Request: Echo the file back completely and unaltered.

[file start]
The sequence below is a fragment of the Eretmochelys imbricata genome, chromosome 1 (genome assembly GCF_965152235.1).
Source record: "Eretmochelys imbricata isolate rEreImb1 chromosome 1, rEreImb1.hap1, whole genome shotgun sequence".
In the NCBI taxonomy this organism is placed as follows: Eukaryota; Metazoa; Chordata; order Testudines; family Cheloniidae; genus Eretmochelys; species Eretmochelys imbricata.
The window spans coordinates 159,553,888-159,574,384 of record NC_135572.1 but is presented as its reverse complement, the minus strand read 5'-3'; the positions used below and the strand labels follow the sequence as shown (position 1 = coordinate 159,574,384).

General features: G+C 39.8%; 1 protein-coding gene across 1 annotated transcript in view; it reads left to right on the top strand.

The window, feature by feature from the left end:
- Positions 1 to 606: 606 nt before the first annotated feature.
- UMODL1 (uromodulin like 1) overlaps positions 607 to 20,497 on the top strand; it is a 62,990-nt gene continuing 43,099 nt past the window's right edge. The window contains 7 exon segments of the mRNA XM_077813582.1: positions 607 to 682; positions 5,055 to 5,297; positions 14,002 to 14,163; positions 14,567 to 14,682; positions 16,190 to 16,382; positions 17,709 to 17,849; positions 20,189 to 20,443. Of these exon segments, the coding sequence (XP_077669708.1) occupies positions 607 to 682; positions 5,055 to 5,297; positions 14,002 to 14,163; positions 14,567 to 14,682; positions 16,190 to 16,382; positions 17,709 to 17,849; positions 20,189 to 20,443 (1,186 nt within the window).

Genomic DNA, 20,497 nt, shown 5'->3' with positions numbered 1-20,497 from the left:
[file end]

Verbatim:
The sequence below is a fragment of the Eretmochelys imbricata genome, chromosome 1 (genome assembly GCF_965152235.1).
Source record: "Eretmochelys imbricata isolate rEreImb1 chromosome 1, rEreImb1.hap1, whole genome shotgun sequence".
In the NCBI taxonomy this organism is placed as follows: Eukaryota; Metazoa; Chordata; order Testudines; family Cheloniidae; genus Eretmochelys; species Eretmochelys imbricata.
The window spans coordinates 159,553,888-159,574,384 of record NC_135572.1 but is presented as its reverse complement, the minus strand read 5'-3'; the positions used below and the strand labels follow the sequence as shown (position 1 = coordinate 159,574,384).

General features: G+C 39.8%; 1 protein-coding gene across 1 annotated transcript in view; it reads left to right on the top strand.

The window, feature by feature from the left end:
- Positions 1 to 606: 606 nt before the first annotated feature.
- UMODL1 (uromodulin like 1) overlaps positions 607 to 20,497 on the top strand; it is a 62,990-nt gene continuing 43,099 nt past the window's right edge. The window contains 7 exon segments of the mRNA XM_077813582.1: positions 607 to 682; positions 5,055 to 5,297; positions 14,002 to 14,163; positions 14,567 to 14,682; positions 16,190 to 16,382; positions 17,709 to 17,849; positions 20,189 to 20,443. Of these exon segments, the coding sequence (XP_077669708.1) occupies positions 607 to 682; positions 5,055 to 5,297; positions 14,002 to 14,163; positions 14,567 to 14,682; positions 16,190 to 16,382; positions 17,709 to 17,849; positions 20,189 to 20,443 (1,186 nt within the window).

Genomic DNA, 20,497 nt, shown 5'->3' with positions numbered 1-20,497 from the left: